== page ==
The Eye of Horus was one of the most common amulets of ancient Egypt.
This highly stylized eye of the falcon-head, solar and sky god Horus (the Latin version of Hor) is associated with regeneration, health, and prosperity. Also is has become associated with the esoteric and the occult. Another name for the eye is udjat or utchat, meaning “sound eye.”
Horus, the son of Osiris and Isis, was called “Horus who rules with two eyes.” His right eye was white representing the sun while his left eye was black representing the moon. According to Egyptian legend Horus lost his left eye during a fight with his murderous uncle, Seth, to revenged his father’s death. Seth tore out his nephew’s eye but lost the fight because the assembly of the gods declared Horus the victor. The eye was reassembled by the magic of Thoth. Then Horus gave the eye to Osiris who experienced rebirth in the underworld.
As an amulet the Eye of Horus has three versions: a left eye, a right eye, and two eyes. The eye is constructed in fractional parts, with 1/64 missing, a piece that Thoth added with magic. The Eye of Horus is depicted as a human eye embellished with a typical Egyptian cosmetic extension and subtended by the markings of a falcon’s cheek. The symbol of modern pharmacies and prescriptions, Rx, is derived from the three pieces of the Eye of Horus.
In ancient Egypt the eye was used as a funeral amulet as protection against evil and rebirth in the underworld, and for decorating mummies, coffins, and tombs. The Book of the Dead instructs that funerary eye amulets be made out of lapis lazuli or a stone called mak; some were gold-plated.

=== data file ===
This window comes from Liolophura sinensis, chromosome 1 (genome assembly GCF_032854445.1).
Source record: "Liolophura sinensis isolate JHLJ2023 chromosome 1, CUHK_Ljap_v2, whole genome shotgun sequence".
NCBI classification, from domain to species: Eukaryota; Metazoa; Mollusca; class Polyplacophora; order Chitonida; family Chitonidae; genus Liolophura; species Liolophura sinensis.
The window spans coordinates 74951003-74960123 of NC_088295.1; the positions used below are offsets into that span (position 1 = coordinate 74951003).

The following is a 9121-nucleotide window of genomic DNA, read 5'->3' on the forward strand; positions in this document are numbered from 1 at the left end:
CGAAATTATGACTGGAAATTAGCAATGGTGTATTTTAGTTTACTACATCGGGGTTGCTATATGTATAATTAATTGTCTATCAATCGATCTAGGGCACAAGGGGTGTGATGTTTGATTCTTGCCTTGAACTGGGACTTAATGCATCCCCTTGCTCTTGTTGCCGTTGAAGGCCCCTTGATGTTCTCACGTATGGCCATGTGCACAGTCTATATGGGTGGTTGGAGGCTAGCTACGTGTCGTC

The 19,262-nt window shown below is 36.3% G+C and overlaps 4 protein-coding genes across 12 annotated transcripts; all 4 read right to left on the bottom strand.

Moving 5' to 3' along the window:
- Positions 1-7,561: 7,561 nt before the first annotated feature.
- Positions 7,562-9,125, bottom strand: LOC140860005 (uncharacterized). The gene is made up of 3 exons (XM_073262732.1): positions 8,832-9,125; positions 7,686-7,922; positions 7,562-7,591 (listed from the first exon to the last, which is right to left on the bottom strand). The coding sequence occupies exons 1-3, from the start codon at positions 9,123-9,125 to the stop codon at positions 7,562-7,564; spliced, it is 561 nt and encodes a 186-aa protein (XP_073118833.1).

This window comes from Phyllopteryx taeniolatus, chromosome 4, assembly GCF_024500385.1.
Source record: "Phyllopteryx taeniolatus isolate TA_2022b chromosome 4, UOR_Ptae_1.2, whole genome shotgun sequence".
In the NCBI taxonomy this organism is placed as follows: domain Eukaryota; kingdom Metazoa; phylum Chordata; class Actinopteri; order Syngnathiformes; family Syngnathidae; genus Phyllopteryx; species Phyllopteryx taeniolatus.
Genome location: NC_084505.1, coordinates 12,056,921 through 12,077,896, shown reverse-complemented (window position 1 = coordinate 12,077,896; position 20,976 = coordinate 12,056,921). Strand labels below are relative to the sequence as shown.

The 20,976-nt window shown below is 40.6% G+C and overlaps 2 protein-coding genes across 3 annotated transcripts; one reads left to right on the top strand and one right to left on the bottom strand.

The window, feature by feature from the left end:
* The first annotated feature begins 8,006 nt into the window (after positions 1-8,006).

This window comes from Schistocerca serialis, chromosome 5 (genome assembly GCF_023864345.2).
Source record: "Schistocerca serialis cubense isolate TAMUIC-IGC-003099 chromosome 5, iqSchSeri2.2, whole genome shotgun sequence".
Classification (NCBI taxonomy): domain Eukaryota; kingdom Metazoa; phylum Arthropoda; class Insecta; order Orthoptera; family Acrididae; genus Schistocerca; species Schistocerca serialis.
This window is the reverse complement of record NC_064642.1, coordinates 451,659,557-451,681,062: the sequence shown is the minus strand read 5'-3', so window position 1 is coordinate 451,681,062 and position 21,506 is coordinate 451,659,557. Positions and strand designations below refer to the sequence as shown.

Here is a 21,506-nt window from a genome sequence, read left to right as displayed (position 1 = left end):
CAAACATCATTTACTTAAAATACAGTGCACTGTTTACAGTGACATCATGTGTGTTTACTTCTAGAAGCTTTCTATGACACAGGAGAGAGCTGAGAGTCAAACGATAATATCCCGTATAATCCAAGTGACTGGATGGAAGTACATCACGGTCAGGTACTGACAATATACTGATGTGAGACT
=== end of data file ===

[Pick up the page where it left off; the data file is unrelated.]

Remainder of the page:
When worn as jewelry fashioned of gold, silver, lapis, wood, porcelain, or carnelian the eye served to ensure safety, protect health, and provide the wearer with wisdom and prosperity; it was called the “all-seeing Eye.” Other attributes associated with it are terror and wrath; some myths tell that the eye seems to assume a personality of its own, swooping down from the sky to right wrongs. The latter attributes appear to come from the legend that after the eye was torn out by Seth, it was restored by Isis, and thence symbolized security of kingship, perfection and protection against the evil influence of Seth. A.G.H.
Guiley, Rosemary Ellen, Harper’s Encyclopedia of Mystical and Paranormal Experience, New York: HarperCollins, 1991, p. 197
Jordan, Michael, Encyclopedia of Gods, New York, Facts On File, Inc. 1993, p. 107